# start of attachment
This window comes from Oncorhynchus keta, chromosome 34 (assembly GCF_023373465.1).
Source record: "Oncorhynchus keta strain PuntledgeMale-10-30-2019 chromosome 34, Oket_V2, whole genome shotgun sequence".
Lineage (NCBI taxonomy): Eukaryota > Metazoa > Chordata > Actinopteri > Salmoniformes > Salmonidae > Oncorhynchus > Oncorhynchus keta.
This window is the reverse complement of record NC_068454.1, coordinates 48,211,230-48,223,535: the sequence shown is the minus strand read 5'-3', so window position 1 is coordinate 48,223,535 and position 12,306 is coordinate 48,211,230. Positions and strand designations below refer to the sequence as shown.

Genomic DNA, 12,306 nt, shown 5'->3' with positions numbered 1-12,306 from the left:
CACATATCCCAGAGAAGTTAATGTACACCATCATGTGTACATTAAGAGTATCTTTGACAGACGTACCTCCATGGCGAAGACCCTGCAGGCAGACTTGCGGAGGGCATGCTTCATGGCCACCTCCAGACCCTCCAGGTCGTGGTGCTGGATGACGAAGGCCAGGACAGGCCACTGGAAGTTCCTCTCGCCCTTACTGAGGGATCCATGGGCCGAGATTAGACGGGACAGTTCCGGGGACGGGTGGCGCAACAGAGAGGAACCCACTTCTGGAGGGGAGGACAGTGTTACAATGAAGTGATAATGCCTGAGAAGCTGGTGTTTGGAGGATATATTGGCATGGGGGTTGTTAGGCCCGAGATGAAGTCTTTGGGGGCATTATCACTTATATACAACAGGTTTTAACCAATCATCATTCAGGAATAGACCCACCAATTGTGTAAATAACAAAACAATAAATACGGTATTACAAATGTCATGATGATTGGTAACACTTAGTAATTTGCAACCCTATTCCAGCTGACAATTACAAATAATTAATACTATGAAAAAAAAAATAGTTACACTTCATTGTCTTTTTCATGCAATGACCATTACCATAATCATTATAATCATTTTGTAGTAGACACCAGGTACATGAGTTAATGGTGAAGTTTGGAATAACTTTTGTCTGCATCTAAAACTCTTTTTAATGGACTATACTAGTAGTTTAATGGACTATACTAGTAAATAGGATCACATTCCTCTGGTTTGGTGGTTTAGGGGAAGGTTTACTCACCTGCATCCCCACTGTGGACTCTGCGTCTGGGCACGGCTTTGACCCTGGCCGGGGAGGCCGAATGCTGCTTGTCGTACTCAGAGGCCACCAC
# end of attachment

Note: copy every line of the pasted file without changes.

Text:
This window comes from Oncorhynchus keta, chromosome 34 (assembly GCF_023373465.1).
Source record: "Oncorhynchus keta strain PuntledgeMale-10-30-2019 chromosome 34, Oket_V2, whole genome shotgun sequence".
Lineage (NCBI taxonomy): Eukaryota > Metazoa > Chordata > Actinopteri > Salmoniformes > Salmonidae > Oncorhynchus > Oncorhynchus keta.
This window is the reverse complement of record NC_068454.1, coordinates 48,211,230-48,223,535: the sequence shown is the minus strand read 5'-3', so window position 1 is coordinate 48,223,535 and position 12,306 is coordinate 48,211,230. Positions and strand designations below refer to the sequence as shown.

Genomic DNA, 12,306 nt, shown 5'->3' with positions numbered 1-12,306 from the left:
CACATATCCCAGAGAAGTTAATGTACACCATCATGTGTACATTAAGAGTATCTTTGACAGACGTACCTCCATGGCGAAGACCCTGCAGGCAGACTTGCGGAGGGCATGCTTCATGGCCACCTCCAGACCCTCCAGGTCGTGGTGCTGGATGACGAAGGCCAGGACAGGCCACTGGAAGTTCCTCTCGCCCTTACTGAGGGATCCATGGGCCGAGATTAGACGGGACAGTTCCGGGGACGGGTGGCGCAACAGAGAGGAACCCACTTCTGGAGGGGAGGACAGTGTTACAATGAAGTGATAATGCCTGAGAAGCTGGTGTTTGGAGGATATATTGGCATGGGGGTTGTTAGGCCCGAGATGAAGTCTTTGGGGGCATTATCACTTATATACAACAGGTTTTAACCAATCATCATTCAGGAATAGACCCACCAATTGTGTAAATAACAAAACAATAAATACGGTATTACAAATGTCATGATGATTGGTAACACTTAGTAATTTGCAACCCTATTCCAGCTGACAATTACAAATAATTAATACTATGAAAAAAAAAATAGTTACACTTCATTGTCTTTTTCATGCAATGACCATTACCATAATCATTATAATCATTTTGTAGTAGACACCAGGTACATGAGTTAATGGTGAAGTTTGGAATAACTTTTGTCTGCATCTAAAACTCTTTTTAATGGACTATACTAGTAGTTTAATGGACTATACTAGTAAATAGGATCACATTCCTCTGGTTTGGTGGTTTAGGGGAAGGTTTACTCACCTGCATCCCCACTGTGGACTCTGCGTCTGGGCACGGCTTTGACCCTGGCCGGGGAGGCCGAATGCTGCTTGTCGTACTCAGAGGCCACCAC